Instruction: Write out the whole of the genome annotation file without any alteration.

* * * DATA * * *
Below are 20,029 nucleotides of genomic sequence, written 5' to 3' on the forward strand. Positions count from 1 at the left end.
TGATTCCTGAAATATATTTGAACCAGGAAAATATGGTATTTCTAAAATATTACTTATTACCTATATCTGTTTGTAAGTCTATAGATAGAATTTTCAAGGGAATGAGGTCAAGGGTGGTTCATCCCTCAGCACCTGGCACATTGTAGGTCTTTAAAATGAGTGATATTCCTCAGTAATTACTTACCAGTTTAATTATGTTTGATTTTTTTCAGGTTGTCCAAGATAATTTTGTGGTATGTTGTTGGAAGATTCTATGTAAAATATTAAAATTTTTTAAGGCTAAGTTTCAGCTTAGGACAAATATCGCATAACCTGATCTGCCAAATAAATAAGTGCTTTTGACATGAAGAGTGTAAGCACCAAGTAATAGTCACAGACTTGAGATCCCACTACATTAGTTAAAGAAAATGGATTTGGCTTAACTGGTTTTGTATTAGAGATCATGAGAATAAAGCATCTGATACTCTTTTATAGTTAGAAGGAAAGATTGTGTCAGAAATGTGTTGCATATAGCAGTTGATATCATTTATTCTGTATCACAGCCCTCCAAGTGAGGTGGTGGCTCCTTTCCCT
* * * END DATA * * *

Below are 20,029 nucleotides of genomic sequence, written 5' to 3' on the forward strand. Positions count from 1 at the left end.
TGATTCCTGAAATATATTTGAACCAGGAAAATATGGTATTTCTAAAATATTACTTATTACCTATATCTGTTTGTAAGTCTATAGATAGAATTTTCAAGGGAATGAGGTCAAGGGTGGTTCATCCCTCAGCACCTGGCACATTGTAGGTCTTTAAAATGAGTGATATTCCTCAGTAATTACTTACCAGTTTAATTATGTTTGATTTTTTTCAGGTTGTCCAAGATAATTTTGTGGTATGTTGTTGGAAGATTCTATGTAAAATATTAAAATTTTTTAAGGCTAAGTTTCAGCTTAGGACAAATATCGCATAACCTGATCTGCCAAATAAATAAGTGCTTTTGACATGAAGAGTGTAAGCACCAAGTAATAGTCACAGACTTGAGATCCCACTACATTAGTTAAAGAAAATGGATTTGGCTTAACTGGTTTTGTATTAGAGATCATGAGAATAAAGCATCTGATACTCTTTTATAGTTAGAAGGAAAGATTGTGTCAGAAATGTGTTGCATATAGCAGTTGATATCATTTATTCTGTATCACAGCCCTCCAAGTGAGGTGGTGGCTCCTTTCCCT